Home Builders Foundation kicked off its 10th Annual Blitz Build last week. More than 100 volunteers and sponsors came together this year to build ramps for people whose homes don’t meet their accessibility needs.
Because of social distancing measures required to limit the spread of the COVID-19, HBF had to work with smaller crews than in years past, and wasn’t able to take on as many projects as it normally would.
“We had to scale back from the 25 ramps we typically install during a three-day Blitz Build,” Beth Forbes, executive director of HBF, said in a statement, “but we didn’t want to forgo the event itself, as it is such a great way to enhance independence and safety for these families.”
HBF and its volunteer crews built 15 ramps for 12 recipients throughout the Front Range over the course of the Blitz Build. One of those crews was led by Brady Nelson, division manager Rio Grande.
Nelson’s crew built ramps for Darren, a veteran with spinal stenosis who uses a wheelchair.
“He had some ramps to get into his house, but they were really, I’ll use the term sketchy,” Nelson said. “Probably a better term for that is they were makeshift, and they were pretty unsafe.”
Darren and his family would move the ramps between different doors so he could get around the house, Nelson said. The crew built a ramp with a landing off the front door so Darren could safely open the door from his chair, as well as a ramp exiting through the garage.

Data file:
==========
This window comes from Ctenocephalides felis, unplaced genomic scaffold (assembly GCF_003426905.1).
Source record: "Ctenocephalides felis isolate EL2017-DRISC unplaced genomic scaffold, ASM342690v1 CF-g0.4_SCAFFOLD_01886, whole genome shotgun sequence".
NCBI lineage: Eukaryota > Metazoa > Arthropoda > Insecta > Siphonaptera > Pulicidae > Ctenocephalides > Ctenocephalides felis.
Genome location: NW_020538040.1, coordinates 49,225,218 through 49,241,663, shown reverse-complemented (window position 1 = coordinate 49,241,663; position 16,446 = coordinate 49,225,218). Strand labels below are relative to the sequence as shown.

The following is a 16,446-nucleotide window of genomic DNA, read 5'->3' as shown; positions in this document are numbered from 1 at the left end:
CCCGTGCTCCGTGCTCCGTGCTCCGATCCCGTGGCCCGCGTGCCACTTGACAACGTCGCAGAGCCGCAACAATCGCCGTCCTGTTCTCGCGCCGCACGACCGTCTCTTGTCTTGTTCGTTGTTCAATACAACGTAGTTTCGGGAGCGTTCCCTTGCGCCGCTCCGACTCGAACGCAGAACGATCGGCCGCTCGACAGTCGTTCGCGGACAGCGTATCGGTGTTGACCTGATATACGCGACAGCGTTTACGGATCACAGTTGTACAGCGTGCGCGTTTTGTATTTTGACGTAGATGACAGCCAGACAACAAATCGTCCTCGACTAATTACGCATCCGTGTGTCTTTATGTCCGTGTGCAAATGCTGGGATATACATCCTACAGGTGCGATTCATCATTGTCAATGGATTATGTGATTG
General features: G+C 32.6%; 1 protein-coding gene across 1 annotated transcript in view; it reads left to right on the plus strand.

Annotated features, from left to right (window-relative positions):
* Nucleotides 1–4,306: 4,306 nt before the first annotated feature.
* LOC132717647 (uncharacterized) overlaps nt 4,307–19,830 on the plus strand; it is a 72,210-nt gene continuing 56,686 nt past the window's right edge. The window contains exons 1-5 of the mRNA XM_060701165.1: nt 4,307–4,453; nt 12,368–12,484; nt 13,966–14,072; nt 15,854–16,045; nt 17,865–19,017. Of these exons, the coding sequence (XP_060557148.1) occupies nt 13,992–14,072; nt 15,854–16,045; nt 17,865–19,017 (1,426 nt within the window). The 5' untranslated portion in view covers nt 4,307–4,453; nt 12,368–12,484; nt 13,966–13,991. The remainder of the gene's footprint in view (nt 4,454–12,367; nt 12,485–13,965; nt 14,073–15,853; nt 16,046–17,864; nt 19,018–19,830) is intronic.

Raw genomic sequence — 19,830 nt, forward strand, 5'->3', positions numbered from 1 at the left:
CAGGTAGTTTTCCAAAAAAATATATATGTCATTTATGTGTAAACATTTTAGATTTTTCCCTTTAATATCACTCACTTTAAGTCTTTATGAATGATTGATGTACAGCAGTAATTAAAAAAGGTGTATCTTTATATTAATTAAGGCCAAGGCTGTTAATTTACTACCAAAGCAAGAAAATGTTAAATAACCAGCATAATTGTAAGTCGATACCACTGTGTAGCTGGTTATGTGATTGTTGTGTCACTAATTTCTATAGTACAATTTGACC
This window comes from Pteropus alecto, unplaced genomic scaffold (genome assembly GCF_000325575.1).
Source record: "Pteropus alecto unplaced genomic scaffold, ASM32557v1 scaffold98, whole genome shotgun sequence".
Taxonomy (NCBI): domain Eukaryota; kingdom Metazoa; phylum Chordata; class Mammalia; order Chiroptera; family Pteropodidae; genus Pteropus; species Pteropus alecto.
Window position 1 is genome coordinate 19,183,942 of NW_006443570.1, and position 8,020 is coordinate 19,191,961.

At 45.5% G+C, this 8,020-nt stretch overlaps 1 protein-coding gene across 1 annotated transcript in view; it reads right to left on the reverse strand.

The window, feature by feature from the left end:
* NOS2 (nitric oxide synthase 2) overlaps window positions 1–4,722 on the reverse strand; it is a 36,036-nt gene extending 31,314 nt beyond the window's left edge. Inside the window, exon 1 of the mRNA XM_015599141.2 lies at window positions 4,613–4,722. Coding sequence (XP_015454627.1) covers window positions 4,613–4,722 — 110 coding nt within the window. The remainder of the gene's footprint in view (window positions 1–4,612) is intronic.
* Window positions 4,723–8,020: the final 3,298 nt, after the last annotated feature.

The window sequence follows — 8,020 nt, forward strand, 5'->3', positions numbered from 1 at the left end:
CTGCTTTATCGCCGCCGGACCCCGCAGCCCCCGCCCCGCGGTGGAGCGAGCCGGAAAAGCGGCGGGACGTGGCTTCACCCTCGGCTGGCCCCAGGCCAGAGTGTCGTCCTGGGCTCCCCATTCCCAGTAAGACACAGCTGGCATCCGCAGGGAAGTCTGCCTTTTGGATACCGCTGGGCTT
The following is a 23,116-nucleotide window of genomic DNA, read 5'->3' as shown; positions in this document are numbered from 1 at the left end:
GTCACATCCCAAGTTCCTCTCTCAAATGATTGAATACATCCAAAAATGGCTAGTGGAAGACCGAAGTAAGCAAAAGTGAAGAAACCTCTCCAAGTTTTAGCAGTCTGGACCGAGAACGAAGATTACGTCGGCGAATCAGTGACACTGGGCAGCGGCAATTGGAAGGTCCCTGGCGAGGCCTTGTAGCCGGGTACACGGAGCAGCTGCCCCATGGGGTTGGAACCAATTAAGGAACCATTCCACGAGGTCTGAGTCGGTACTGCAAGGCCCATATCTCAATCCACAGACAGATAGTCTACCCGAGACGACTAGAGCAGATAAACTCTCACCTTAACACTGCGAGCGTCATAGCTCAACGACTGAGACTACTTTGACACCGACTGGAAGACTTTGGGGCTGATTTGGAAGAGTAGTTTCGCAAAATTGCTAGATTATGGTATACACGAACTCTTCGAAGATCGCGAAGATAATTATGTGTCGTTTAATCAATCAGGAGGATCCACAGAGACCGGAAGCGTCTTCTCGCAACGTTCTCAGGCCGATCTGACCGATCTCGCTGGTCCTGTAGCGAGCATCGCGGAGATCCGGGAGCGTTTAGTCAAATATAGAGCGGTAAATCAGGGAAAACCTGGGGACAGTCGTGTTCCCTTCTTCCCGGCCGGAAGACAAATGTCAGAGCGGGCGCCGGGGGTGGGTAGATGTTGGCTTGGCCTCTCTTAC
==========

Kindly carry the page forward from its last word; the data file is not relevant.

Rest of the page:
“Now he’ll have two permanent safe egresses from the house,” Nelson said.
Due to the pandemic, Rio Grande had to work with a smaller crew to limit exposure. Nelson said he also tried to build a crew of people who were already working together day to day, “then, of course, we wore masks and did the social distancing the best we could.”
Rio Grande already has safety procedures in place for working through the pandemic, so working on the project wasn’t overly burdensome.
“It definitely made that a little bit more of a challenge, but we’re already living that every day so it really wasn’t much different,” he said.
The average cost to build a ramp is over $3,500, according to HBF, but thanks to volunteers and donations from sponsors, recipients didn’t have to pay anything. This year’s Blitz provided ramps valued at $50,000 at no cost to recipients.
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Danielle Andrus was previously the managing editor for Colorado Builder, and is currently Editor for the Journal of Financial Planning.